4. Up until 2009, I used to spend time every year with a child (from toddler to early teen) on Halloween. We’d go shopping for pumpkins and gourds, then carve and decorate them. We used a lot of natural or household items in our creations. My favorite was pine cone “petals” (dorsal umbos with prickles) for teeth. Following this first phase of Halloween, we’d go “trick or treating” around the neighborhood. I always enjoyed this annual bit of quality time, which is gone forever.

    I do agree that we should not export Halloween or any other so-called American holidays to other countries. I also agree that here in the States that holidays have been commercialized far beyond reason. I think Halloween can be a lot of fun, and is basically harmless. If it weren’t for Christmas presents, Halloween would be most children’s favorite day of the year, with the only other possible exception being a much-anticipated birthday.


    1. I think that your fond reminiscences prove my point well David. It is a uniquely American holiday, and one to be treasured- if you are American. I have no problem with you enjoying it at all.
      Best wishes as always, Pete.

      Liked by 1 person

  5. Halloween, when I was a kid, was sweet, simple and highly anticipated. Today, in the US anyhow, it’s Big Business. I enjoy the concept of Halloween as a Harvest Festival and appreciate why our forebears may have wanted to chase away bad spirits on All Hallow’s Eve with jack ‘o’ lanterns etc. I stick to the tradition of carving a jack ‘o’ lantern because it was a sweet part of my childhood but I no longer buy candy to give out at the door. I hate that everyone goes out to buy a costume when devising a costume from what was on hand or could be easily acquired was a lot of fun.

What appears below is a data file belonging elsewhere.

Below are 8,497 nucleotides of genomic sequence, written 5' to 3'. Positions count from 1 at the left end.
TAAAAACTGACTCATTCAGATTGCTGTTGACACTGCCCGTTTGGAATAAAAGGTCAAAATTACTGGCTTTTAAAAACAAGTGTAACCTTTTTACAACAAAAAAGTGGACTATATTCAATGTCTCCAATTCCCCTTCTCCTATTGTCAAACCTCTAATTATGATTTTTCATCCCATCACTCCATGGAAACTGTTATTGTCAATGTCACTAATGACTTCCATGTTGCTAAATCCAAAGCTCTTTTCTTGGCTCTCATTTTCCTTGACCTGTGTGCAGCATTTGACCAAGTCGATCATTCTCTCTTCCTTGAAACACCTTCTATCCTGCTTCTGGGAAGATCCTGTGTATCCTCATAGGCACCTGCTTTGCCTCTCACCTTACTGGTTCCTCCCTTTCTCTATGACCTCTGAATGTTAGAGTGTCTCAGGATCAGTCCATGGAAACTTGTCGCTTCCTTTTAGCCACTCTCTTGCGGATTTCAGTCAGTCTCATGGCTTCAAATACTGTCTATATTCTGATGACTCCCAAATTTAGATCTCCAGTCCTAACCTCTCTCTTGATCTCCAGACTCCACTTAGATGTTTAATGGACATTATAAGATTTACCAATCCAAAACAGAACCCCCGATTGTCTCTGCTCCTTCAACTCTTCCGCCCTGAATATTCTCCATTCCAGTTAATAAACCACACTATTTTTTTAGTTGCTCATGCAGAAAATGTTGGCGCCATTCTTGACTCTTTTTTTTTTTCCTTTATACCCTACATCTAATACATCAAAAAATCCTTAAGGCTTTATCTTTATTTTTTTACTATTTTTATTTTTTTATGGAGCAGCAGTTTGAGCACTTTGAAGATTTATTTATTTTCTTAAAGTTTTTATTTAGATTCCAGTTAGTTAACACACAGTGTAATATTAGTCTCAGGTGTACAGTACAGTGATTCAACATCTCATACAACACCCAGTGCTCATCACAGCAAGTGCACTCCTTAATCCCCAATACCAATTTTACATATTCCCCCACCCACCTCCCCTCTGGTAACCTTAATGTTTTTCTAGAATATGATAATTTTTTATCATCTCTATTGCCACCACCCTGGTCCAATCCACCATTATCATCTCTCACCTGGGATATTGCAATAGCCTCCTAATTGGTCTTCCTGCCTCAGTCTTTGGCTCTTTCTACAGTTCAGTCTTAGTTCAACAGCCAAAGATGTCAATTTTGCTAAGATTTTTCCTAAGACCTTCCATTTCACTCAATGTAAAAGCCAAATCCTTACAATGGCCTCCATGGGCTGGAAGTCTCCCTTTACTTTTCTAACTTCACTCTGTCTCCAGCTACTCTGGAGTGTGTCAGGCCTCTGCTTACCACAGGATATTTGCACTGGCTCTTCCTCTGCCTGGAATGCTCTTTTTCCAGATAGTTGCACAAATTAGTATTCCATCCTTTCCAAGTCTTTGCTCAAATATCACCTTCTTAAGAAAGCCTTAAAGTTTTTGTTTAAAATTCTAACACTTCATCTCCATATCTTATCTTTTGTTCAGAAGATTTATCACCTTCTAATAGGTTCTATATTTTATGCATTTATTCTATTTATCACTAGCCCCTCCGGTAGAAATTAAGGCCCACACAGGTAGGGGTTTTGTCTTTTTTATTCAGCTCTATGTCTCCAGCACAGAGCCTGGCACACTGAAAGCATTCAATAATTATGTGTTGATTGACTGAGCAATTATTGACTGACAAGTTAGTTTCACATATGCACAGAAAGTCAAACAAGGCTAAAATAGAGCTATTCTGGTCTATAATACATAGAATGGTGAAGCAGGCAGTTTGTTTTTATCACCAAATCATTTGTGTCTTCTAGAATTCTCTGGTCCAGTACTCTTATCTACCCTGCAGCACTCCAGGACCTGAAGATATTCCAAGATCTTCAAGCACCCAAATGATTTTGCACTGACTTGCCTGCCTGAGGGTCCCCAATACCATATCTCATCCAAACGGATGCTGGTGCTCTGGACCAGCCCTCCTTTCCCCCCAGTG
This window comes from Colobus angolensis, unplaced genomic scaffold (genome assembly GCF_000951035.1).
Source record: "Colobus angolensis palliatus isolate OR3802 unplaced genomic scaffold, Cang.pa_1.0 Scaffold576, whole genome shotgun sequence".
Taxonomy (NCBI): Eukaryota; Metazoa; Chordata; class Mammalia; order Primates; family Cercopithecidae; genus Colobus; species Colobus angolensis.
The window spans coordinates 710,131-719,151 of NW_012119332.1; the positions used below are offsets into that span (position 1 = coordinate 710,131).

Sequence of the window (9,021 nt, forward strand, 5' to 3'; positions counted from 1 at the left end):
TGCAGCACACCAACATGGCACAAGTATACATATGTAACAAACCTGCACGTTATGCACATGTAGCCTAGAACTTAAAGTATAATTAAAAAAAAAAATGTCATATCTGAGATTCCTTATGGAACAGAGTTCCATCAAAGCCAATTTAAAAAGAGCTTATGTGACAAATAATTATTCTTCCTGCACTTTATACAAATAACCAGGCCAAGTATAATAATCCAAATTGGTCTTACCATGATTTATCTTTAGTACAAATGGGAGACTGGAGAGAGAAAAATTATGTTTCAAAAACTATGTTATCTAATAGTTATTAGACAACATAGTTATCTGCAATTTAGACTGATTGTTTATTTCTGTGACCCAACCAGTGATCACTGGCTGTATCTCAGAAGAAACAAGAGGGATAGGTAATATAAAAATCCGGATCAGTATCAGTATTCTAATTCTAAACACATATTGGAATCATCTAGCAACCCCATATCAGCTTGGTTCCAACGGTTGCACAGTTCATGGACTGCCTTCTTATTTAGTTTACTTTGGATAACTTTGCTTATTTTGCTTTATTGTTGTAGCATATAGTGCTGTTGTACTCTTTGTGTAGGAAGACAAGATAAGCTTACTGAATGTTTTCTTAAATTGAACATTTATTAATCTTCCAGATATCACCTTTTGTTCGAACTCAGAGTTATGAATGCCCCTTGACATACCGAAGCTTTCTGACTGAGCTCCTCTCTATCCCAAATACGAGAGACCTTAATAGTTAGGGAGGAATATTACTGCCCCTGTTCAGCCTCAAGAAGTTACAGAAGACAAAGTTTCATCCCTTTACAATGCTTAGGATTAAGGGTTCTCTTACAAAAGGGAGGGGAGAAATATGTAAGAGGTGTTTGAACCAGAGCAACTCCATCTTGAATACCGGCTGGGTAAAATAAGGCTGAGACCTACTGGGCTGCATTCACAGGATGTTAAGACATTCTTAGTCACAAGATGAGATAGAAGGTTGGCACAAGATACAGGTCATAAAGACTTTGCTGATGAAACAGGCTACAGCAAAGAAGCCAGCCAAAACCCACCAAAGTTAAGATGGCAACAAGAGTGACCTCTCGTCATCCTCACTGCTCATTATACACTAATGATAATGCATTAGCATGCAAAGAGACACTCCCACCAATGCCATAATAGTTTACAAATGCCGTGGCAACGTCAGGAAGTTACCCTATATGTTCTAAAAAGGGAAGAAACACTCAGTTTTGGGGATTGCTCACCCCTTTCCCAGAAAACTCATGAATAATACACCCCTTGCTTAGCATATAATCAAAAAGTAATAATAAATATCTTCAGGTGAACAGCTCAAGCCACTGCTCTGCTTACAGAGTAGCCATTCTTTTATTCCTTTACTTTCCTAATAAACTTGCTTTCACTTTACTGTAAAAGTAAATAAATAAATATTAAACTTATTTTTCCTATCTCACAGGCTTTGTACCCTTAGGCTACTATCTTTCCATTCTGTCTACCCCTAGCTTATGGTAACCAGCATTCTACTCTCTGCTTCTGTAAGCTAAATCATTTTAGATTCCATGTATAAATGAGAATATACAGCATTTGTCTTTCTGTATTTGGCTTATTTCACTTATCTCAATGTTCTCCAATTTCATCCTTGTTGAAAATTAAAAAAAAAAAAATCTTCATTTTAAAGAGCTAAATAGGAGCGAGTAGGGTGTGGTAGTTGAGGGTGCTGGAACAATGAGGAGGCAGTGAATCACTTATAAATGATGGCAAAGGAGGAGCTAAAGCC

McDonald’s et al = appalling. Sorry they’ve spread outside US borders. Sorry they’re so prominent within US borders. I don’t go there.

    If the issue of a national Thanksgiving ever comes up to a vote in the UK, I’d advise voting against it. It’s a terrible holiday despite all the schmaltzy hype. Of all the holidays we celebrate here, I think Thanksgiving is the worst.

    I went to the hardware store yesterday and discovered they’re already selling Christmas goods. I liked it when Christmas anticipation began the day after Thanksgiving and dislike that the Christmas season here seems to begin before Halloween.


    1. The Christmas ‘rush’ starts in late September here Gretchen.
      I also hope that we never import ‘Thanksgiving’, though with the amount of other religions here, it is unlikely. It is a shame that the innocent Halloween of your youth is so commercialised now, but I guess that reinforces what I was on about.
      Best wishes from England, Pete.

      Liked by 1 person

  6. Thanks for the link Pete – this is great! You ought to reblog this. I agree with you wholeheartedly, I think children today are starved of imagination and anticipation – everything is so instant and available. What do they have to look forward to? Father’s Day is another American import – came over here in the ’70s I believe. I know it didn’t exist when I was a child. Another guilt trip by the marketroids. Thank goodness we resisted Grandparents Day.
    Jude xx